Not a million miles away from the renowned Bloody Mary, the Prairie Oyster is not only drunk as America’s hangover remedy, but it’s also touted as a cure for hiccups! This cocktail of raw egg, Worcestershire sauce, Tabasco, salt and pepper and vodka is another fine example of the hair of the dog tactic that we’ve all tried, but unfortunately it’s not as helpful as we’d have hoped. Dr. Sarah Brewer thinks that it may just increase your nausea, especially when you add vodka to it. Best miss this one out!

USA - Prairie Oyster

#7: Germany’s Katerfrühstück: raw pickled herring and gherkins

Ich habe einen Kater’. Loosely translated, this means ‘I have a tomcat’, though it likely derives from Katarrh, which is a flu-like symptom. If last night’s drinks have you feeling under the weather, Germany’s answer to this may not be the best cure. The salt could make you more dehydrated, and stomach irritation and indigestion could be worsened. Plus let’s not even mention the stench.

Germany - Pickled Herring

#8: Japanese umeboshi: salty pickled plums and green tea

The Japanese call a hangover “two-days drunk”: Futsuka-yoi shiteru, which might be why their go-to cure includes more alcohol. Though the potassium in the salty pickled plums is a beneficial electrolyte, much like the herring the salt will increase cell dehydration. If combined with the alcohol shouchuu, it’s more likely you’ll be in for a third day drunk too…

Japan - Pickled Plums

#9: Argentina’s fernet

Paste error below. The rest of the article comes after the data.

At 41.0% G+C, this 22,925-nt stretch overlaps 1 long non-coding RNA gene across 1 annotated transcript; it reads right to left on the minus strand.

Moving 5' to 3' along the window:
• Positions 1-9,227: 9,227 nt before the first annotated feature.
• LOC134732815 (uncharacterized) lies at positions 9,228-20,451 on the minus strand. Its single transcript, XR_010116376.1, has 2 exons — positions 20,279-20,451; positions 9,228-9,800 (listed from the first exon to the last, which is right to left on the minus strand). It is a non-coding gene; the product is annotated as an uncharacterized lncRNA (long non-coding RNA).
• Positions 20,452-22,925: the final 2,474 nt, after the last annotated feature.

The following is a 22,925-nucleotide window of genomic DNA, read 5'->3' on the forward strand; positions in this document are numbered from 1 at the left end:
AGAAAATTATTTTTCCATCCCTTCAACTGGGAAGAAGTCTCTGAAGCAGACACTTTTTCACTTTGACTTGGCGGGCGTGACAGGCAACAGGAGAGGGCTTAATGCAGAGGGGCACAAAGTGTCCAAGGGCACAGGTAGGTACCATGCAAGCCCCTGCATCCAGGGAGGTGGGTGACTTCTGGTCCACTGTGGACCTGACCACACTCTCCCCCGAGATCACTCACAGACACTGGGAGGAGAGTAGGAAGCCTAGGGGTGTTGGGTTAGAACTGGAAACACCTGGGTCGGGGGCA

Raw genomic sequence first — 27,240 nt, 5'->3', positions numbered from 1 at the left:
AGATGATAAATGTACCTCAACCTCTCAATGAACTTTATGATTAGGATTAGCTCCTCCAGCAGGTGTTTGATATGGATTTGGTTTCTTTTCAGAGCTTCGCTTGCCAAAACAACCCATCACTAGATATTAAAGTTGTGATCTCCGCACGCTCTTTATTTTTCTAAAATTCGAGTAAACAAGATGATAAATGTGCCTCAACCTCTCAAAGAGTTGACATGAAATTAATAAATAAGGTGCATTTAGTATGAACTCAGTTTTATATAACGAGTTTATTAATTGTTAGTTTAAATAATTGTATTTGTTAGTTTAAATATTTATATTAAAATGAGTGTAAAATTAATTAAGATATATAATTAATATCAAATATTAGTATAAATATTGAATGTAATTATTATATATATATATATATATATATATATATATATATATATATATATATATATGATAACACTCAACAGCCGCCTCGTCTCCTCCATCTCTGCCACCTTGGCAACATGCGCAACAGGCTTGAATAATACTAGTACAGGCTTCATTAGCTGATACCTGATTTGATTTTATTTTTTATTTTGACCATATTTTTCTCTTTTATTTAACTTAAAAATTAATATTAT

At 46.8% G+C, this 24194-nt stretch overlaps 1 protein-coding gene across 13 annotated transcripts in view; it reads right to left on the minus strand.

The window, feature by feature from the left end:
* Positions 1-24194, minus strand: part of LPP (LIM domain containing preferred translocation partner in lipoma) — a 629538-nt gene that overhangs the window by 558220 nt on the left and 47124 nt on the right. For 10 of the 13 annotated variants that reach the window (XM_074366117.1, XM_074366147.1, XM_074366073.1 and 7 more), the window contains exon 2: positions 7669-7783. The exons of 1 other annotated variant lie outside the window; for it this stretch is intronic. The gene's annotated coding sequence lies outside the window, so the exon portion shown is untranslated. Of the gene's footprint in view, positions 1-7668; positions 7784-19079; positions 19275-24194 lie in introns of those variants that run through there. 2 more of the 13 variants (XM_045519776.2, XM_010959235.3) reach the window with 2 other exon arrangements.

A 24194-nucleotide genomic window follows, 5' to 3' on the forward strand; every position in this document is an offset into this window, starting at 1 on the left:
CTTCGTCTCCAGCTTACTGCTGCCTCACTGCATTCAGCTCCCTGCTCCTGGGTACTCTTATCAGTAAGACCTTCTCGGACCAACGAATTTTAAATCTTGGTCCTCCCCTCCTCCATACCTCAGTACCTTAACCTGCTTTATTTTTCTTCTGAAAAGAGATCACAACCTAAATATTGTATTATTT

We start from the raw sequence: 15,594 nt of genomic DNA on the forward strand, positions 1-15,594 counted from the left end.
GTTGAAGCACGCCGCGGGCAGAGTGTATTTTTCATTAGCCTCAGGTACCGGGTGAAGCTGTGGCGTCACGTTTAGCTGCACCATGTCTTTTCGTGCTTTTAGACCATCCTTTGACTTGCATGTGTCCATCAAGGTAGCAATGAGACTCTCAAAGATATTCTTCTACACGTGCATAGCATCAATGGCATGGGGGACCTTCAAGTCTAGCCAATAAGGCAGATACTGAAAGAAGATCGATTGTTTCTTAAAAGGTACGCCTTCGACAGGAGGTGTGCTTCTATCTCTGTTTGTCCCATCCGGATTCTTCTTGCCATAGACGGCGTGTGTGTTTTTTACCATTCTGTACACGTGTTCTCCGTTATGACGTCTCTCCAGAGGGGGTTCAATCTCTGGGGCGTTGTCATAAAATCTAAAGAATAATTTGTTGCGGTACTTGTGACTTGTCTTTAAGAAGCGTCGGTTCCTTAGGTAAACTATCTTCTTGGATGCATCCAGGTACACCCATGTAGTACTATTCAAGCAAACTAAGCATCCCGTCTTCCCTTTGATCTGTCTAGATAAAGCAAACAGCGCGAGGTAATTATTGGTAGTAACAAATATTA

Fernet is a traditional drink in Argentina but originated in Italy. It’s a bitter drink made from herbs and spices and contains 40% alcohol, so may well be the reason they got in this mess in the first place. As much as we’d like to believe that hair of the dog is a legitimate strategy, Dr. Sarah Brewer tells us straight when she points out that ‘we’re only prolonging our misery’. This is because your liver stops processing alcohol already in your system so the level of acetaldehyde and formic acid temporarily drops—until they rise again as the new alcohol metabolites kick in.

Argentina - Fernet

#10: Sicily’s dried bull penis

‘I’d do anything to get rid of this hangover’ we’ve whined a million times to our colleagues, mum and anyone who will listen, but would we go as far as to eat a dry bull’s penis? Hmm, if it restored us to full health, it’s worth a shot (excuse the pun), right? No, it 100% is not. Probably worse than a Bushtucker Trial in the jungle: at least I’m A Celebrity serve their challenging dishes fresh rather than dried! Dr. Sarah Brewer explains there is absolutely no nutritional benefit to the dried bull penis, as it contains very marginal muscle, so there isn’t even any protein. If you’re looking for your meat fix, maybe stick to salami…

Italy - Bull Penis

The science has revealed that the Australians and the French have the best remedy for a hangover, followed by Canada, Spain and Turkey. Unfortunately, the USA, Germany, Argentina and Japan should probably take some lessons from other countries if they want to get rid of their headaches and dry mouth. As for Italy, we’d love to know the logic there! If you’re in doubt, drinking plenty of fluids, taking supplements, eating a light diet and resting until the hangover wears off might be your best bet when you’re travelling to your favourite holiday destination. Then promise yourself never to do it again — just think of your poor liver!

Dr Sarah Brewer bio & recommendations